PRESS RELEASE

Lodge Farm's AD plant to use animal by-products for energy

Lodge Farm has become the first in the country approved to use animal by-products in an on-farm anaerobic digestion (AD) facility.

For coverage, see the following links:
www.agra-net.net
www.renewablesandenvironment.com
www.recyclingwasteworld.co.uk
scitechnews.co.uk

Latest News

  • July 2014 - Agriculture can resolve our ecological woes.
  • March 2014 - On-Farm AD: Farm Receives UK’s First RHI Payment.
  • March 2014 - Richard reveals all to MRW!
  • January 2014 - On-farm AD gives poultry and dairy farms a powerful boost.
  • November 2013 - Practical Farm Ideas magazine Editor enthused by what he sees.
  • November 2013 - Richard Tomlinson selected as finalist for prestigious Award.
  • October 2013 - Richard Tomlinson shortlisted for "Renewables Innovator of the Year".
  • September 2013 - Should food form part of the farm AD recipe?
  • September 2013 - Wrexham farm hits drive-time news on local radio.
  • September 2013 - Lodge Farm AD Open Day – book your free place now!
  • June 2013 - Unused energy sources could contribute to farm sustainability.
  • March 2013 - Welsh technology scoops waste recycling award.
  • March 2013 - Fre-energy recognised the added value digestate had as a highly nutritious fertiliser and part funded a PhD student to evaluate the economic and environmental benefits.
  • September 2012 - Welsh First Minister Carwyn Jones attended award winning, waste anaerobic digestion facility near Wrexham on Monday September 10th 2012, to celebrate recent UK industry award.
  • July 2012 - Fre-energy wins ADBA (Anaerobic Digester & Biogas Association) 2012 Award.

July 2014

Agriculture can resolve our ecological woes

Richard Tomlinson discusses the importance of agriculture on the
Farming Monthly National Website


March 2014

On-Farm AD: Farm Receives UK’s First RHI Payment.

In a CIWM journal article, Richard Tomlinson, farmer at Lodge Farm and managing director of fre-energy, discusses on-farm anaerobic digestion (AD), why the farm is the first in the UK to receive income under the Renewable Heat Incentive (RHI) and asks if we should be using land for food or fuel?

For more information, see here: CIWM Journal Online

Additional coverage:
Greener Business Website
Farming Futures Website
Farming Futures Blog


Richard reveals all to MRW!

Richard Tomlinson reveals all in an interview for the March issue of Materials Recycling World.

Download the page (PDF)


January 2014

On-farm AD gives poultry and dairy farms a powerful boost.

The Farmers Guardian takes a look at on-farm AD, including the Fre-energy AD plant at Mountstephen Farm.

For more information, see here: Farmers Guardian


November 2013

Practical Farm Ideas magazine Editor enthused by what he sees.

Having attended an Open Day and Workshop at Lodge Farm in October, where he saw the fre-energy AD plant in full swing, Mike Donovan, Editor of "Practical Farm Ideas" was moved to inform the farming community of the company's award winning renewable energy solution. In the latest issue of the magazine (Volume 22, Issue 3; Nov 2013 to Jan 2014) Mike provides a detailed study into how the system works and how it can benefit farmers all over the UK.


Richard Tomlinson selected as finalist for prestigious Award.

Richard Tomlinson, fifth generation family farmer at Lodge Farm, Holt, last night was selected as a finalist for a highly prestigious award at a ceremony held at the Sixways Stadium in Worcester.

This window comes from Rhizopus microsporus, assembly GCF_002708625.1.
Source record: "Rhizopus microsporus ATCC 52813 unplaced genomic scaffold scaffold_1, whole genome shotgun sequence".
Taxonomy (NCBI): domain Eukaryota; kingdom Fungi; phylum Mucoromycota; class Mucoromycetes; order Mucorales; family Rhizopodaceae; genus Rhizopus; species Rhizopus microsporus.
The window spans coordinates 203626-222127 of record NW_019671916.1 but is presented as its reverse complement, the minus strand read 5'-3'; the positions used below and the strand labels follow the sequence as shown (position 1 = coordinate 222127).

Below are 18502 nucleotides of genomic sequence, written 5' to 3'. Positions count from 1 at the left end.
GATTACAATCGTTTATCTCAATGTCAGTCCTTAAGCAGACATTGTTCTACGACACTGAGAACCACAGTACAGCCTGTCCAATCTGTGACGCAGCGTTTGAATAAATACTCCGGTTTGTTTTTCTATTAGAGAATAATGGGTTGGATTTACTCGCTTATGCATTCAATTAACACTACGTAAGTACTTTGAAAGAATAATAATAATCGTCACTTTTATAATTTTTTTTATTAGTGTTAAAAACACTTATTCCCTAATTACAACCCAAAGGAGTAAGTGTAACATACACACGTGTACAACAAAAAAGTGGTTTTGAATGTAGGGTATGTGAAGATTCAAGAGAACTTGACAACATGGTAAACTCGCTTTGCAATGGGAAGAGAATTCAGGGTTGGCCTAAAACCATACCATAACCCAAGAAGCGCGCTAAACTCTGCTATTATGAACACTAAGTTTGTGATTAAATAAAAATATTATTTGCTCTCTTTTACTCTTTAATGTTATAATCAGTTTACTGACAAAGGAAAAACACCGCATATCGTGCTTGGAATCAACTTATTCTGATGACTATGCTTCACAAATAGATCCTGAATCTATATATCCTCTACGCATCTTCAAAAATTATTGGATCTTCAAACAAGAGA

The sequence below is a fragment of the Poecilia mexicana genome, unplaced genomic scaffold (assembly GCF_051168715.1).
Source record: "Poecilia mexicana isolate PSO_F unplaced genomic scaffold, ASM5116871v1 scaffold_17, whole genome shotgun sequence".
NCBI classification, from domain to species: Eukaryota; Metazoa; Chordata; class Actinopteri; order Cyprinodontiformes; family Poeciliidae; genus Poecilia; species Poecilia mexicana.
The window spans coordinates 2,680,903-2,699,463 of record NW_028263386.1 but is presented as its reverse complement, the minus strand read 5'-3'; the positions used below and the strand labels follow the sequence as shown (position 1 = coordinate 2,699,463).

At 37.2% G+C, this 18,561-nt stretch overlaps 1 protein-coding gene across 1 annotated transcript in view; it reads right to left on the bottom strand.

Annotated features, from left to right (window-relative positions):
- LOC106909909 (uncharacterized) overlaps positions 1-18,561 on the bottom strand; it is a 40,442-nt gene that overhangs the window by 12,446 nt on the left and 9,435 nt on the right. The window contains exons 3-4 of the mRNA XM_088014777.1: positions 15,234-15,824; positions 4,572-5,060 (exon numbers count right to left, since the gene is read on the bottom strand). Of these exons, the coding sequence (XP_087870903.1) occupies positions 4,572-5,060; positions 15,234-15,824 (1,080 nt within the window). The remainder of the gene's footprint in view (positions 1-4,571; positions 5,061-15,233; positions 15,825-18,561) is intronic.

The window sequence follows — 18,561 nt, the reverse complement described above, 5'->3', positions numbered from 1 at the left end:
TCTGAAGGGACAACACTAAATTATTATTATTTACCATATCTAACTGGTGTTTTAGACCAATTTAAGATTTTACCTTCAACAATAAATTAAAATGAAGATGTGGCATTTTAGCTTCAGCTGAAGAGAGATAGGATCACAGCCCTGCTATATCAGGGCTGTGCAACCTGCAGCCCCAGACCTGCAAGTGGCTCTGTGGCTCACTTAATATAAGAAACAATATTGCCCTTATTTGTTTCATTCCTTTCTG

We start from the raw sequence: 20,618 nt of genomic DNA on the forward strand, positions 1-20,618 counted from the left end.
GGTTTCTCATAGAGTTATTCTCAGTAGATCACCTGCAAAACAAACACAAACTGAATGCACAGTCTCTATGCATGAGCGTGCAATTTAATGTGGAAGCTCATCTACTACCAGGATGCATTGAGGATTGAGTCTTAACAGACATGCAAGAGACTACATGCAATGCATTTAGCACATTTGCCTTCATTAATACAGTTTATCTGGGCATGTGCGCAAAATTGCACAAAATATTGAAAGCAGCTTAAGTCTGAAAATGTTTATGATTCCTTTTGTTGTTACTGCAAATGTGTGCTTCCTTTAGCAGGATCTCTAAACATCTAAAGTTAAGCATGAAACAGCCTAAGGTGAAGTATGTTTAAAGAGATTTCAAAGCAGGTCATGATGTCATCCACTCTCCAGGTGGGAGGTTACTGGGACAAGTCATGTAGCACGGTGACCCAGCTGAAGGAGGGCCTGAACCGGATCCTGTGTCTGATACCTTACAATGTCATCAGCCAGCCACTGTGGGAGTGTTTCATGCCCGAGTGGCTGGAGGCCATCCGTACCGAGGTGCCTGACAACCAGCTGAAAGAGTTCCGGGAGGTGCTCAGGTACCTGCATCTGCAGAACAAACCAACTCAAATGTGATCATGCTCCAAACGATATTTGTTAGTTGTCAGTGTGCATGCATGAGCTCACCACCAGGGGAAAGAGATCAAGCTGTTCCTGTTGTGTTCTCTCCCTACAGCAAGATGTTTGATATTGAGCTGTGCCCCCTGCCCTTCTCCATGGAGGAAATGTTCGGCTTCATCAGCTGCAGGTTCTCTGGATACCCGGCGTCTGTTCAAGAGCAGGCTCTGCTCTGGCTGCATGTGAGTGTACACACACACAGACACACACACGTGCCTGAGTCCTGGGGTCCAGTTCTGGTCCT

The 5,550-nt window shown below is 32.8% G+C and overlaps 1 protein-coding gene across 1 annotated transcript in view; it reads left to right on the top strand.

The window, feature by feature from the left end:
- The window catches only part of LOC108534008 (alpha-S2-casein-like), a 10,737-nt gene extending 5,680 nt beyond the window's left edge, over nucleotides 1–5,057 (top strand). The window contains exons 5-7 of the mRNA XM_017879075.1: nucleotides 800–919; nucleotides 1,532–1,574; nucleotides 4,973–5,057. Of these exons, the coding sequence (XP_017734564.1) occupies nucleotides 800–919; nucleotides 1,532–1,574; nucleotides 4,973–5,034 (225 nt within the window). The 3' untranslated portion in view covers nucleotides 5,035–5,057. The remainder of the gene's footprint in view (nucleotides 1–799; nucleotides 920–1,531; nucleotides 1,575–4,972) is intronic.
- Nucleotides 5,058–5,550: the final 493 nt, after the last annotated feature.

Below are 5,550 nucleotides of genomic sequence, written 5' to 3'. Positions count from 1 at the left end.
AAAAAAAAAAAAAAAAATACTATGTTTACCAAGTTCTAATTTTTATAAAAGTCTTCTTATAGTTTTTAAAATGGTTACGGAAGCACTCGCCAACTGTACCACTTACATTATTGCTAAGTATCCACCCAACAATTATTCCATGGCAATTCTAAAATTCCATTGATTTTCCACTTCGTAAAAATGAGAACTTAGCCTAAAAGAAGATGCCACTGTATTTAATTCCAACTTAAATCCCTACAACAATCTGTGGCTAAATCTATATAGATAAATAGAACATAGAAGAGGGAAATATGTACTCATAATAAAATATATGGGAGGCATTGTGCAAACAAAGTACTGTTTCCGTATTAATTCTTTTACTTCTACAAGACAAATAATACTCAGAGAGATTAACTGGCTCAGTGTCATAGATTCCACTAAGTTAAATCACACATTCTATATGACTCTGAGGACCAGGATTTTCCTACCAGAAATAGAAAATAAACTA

For more information, see here: fre-energy Farming Business Award finalist (PDF)


October 2013

Richard Tomlinson shortlisted for "Renewables Innovator of the Year".

Fre-energy director Richard Tomlinson has been shortlisted for the "Renewables Innovator of the Year" award at the 2013 British Farming Awards.

For more information, see here: www.businessoffarming.co.uk/richard-tomlinson.html


September 2013

Should food form part of the farm AD recipe?

In September's edition of the Recycling & Waste World magazine, Richard Tomlinson looks at whether farmers and the food industry could partner in a symbiotic relationship whereby the food supply chain, from farm to table, could be managed on a closed loop basis.

Download the article (PDF)

Recycling & Waste World magazine


Wrexham farm hits drive-time news on local radio.

Local radio station, Heart FM, visited Lodge Farm, on the outskirts of Wrexham, earlier today to discover more about the farm’s ground-breaking mini power plant.

Richard Tomlinson and Charlene Smith on top of the Fre-energy digester at Lodge Farm Richard Tomlinson, fifth generation family farmer at Lodge Farm and Managing Director of Fre-energy, the company Richard has set up to design, build and install the plants for other farmers, was interviewed by Heart FM reporter, Charlene Smith. Staff at the radio station had stumbled across the farm by chance and a subsequent visit to site confirmed their belief that here was a fantastic, local success story waiting to be told.

Richard and his team, comprising of brother and engineer Jonathan and technical guru Chris Morris, have developed an award-winning Anaerobic Digestion power plant, which processes farm animal waste to produce bio-gas which can then be converted into power, in the form of both electricity and heat. This renewable energy is suitable for use not only on the farm but can also be exported to the National Grid, enabling homes and businesses alike to benefit from the supply. The residual solid material, which resembles compost, and liquid material are applied to the farm’s fields as highly nutritious and natural fertilisers, without incurring any of the costs, smells or environmental issues normally associated with the more common chemical fertilisers.